Smith wouldn’t have hired Day if he didn’t believe he could run the behemoth of a program better than anybody else available. But it would be foolish to think the idea of making an internal hire of Day and keeping in place much of what Meyer built across seven years didn’t weigh heavily in his mind.
In this case, maintaining the infrastructure in place meant, in large part, retaining two of the support staffers that Meyer once brought with him to Columbus in 2012: strength and conditioning coach Mickey Marotti and director of player personnel Mark Pantoni.
Eight years after they were hired and 18 months after they stayed on staff when Ryan Day took over, their impact is being felt as much as – or more than – ever before.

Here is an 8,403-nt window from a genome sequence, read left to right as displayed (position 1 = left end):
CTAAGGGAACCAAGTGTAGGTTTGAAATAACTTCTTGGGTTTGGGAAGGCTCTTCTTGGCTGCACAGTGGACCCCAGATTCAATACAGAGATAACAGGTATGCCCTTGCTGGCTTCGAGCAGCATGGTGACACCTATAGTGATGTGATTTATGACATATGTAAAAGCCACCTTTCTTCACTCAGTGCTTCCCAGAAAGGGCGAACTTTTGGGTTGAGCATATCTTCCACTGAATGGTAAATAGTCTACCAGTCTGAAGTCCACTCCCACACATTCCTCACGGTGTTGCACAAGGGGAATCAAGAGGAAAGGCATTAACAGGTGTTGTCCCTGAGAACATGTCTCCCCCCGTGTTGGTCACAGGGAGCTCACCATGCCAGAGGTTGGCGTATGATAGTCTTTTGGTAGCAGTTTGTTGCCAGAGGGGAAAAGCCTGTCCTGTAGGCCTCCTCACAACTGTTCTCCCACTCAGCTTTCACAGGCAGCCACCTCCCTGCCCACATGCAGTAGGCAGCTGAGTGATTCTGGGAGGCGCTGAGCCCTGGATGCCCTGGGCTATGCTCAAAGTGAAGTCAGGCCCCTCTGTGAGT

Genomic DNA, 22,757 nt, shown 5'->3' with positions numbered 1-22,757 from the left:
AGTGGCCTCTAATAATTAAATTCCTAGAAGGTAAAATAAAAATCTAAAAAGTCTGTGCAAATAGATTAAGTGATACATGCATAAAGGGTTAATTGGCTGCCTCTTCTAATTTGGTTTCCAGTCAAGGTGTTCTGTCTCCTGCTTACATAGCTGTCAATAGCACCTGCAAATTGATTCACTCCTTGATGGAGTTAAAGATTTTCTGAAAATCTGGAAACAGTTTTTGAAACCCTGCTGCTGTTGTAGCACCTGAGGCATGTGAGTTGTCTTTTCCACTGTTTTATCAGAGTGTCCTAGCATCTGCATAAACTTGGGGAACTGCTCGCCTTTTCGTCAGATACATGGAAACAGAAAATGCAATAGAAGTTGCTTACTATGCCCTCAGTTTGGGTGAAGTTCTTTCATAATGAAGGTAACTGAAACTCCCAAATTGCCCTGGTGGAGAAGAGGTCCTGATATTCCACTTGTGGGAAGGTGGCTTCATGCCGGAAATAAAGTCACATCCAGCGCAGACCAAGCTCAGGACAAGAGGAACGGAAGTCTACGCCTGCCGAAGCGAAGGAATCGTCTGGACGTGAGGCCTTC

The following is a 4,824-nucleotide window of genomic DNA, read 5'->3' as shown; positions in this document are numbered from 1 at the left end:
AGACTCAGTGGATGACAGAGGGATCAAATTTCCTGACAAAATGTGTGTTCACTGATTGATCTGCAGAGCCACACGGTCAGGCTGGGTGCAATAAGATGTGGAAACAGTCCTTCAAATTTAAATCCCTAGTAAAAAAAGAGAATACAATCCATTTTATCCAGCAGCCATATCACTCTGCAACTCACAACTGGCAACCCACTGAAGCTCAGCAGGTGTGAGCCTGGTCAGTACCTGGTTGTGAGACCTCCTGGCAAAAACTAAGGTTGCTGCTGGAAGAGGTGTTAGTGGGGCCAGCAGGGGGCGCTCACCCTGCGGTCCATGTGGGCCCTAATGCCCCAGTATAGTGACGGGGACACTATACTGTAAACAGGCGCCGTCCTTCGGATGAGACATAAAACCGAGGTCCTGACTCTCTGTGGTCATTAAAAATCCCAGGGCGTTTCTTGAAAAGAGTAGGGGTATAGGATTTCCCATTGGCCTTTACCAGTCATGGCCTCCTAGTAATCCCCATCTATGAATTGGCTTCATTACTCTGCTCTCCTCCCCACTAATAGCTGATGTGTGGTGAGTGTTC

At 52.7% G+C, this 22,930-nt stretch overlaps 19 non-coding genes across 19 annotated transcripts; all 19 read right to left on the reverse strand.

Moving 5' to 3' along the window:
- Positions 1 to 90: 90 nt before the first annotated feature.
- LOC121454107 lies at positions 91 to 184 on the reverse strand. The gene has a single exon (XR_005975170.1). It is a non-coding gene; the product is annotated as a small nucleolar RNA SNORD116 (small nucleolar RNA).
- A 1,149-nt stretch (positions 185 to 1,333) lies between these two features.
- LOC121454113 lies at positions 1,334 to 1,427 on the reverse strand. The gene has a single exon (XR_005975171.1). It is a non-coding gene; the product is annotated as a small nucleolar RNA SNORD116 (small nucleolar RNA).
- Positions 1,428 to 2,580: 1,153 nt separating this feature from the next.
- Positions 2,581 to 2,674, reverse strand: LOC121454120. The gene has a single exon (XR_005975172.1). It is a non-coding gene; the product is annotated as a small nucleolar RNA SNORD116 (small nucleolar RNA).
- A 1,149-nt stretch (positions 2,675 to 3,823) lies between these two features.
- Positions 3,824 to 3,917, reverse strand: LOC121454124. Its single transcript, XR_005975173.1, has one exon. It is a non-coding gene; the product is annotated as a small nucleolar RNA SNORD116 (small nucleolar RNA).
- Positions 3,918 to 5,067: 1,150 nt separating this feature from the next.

Nobody could have envisioned a coronavirus pandemic shutting down spring camp after only three practices, forcing the vast majority of players home to train without their gyms open. But having Marotti around as one of the most widely respected – and highest-paid – strength and conditioning coaches certainly helps, even if he had to go through what he called the biggest challenge of his professional life.
“Character is really shown when nobody is looking, and this is really the test of that,” Day said in March.
With the entire team working out away from the facility for three months, it was also the test of the culture that both he and Marotti have worked to implement over the past couple of years. Will each player and the team as a whole be better, worse or stay the same? As both Day and Marotti said, time will tell the story of who spent the months away from the Woody Hayes Athletic Center grinding the way they would be if they were in Columbus or slacking off.